Gillian is the author of many books and papers on international law, the most recent, “Speaking Up”, was published by MUP in October 2018.
Professor Greg Craven is the Vice-Chancellor and President of Australian Catholic University (ACU), a position he has held since 2008.
Professor Craven is recognised as one of Australia’s leading constitutional scholars and a champion of higher education policy. Under his leadership the University has embedded a culture of performance and service excellence, continuing a legacy of Catholic intellectual tradition, faith and reason.
Prior to joining ACU, Professor Craven was Deputy Vice-Chancellor at Curtin University, and prior to that Provost and Dean of Law at the University of Notre Dame Australia. This followed an extensive academic and legal career where he held leadership, research and teaching positions at the University of Melbourne, Monash University, Curtin University and the Victorian Parliament.
He has served on a range of public bodies and has fostered strong relationships within the Catholic community, ensuring the University plays a significant role on the global Catholic higher education stage. He is a Fellow of the Australian Academy of Law, Consultor to the Holy See’s Congregation of Catholic Education, member of the National Catholic Education Commission and the National School Resourcing Board, member of the Club of Ambassadors for the Pontifical Foundation Gravissimum Educationis, the Board of the Association of Catholic Colleges and Universities, Chair of the Advisory Board in the Policy Unit of Uphold and Recognise, and a member of the Teacher Education Expert Standing Committee. He is also a member of the Expert Panel for Performance-Based Funding for the Commonwealth Grant Scheme and the Committee for the Transformation of Catholic Higher Education IFCU.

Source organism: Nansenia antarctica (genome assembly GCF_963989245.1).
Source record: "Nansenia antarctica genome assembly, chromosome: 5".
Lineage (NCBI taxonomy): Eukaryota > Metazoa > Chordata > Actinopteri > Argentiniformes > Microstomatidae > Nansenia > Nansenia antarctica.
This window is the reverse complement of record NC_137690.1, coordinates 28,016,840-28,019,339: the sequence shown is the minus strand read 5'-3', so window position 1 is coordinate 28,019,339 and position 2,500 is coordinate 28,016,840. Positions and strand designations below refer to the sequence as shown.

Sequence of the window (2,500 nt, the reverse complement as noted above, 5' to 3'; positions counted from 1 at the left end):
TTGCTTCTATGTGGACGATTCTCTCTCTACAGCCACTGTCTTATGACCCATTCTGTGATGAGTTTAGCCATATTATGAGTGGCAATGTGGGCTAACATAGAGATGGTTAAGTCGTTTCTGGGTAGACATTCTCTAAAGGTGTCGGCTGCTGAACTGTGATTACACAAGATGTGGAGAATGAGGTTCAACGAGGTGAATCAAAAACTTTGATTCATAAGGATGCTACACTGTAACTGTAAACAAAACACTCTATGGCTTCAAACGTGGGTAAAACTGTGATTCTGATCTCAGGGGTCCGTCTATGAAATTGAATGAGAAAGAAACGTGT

The Vice-Chancellor’s contributions to higher education, law, policy and the Church have seen him awarded as an Officer in the General Division of the Order of Australia and appointed by Pope Francis as a Consultor to the Holy See’s Congregation for Catholic Education and as a Knight Grand Cross of the Order of St Gregory the Great.
Dr Madelaine Chiam is a Lecturer at the La Trobe Law School and a founding member of the La Trobe International Legal Studies Research Group. Her research examines the relationships between the global and the local, the language and the histories of international law. She has a particular interest in the role of international law in Australian life. Madelaine’s work is published in journals including the London Review of International Law, the Griffith Law Review, the Sydney Law Review and the Public Law Review. Her monograph, International Law in Public Debate, will be published by Cambridge University Press in 2020.
Wheelchair access is available - please enter via the North Entrance at 180 St Kilda Road. The NGV is also equipped with a hearing loop inside the Auditorium.
The Clemenger Auditorium, National Gallery of Victoria
180 St Kilda Road, Melbourne, VIC, 3000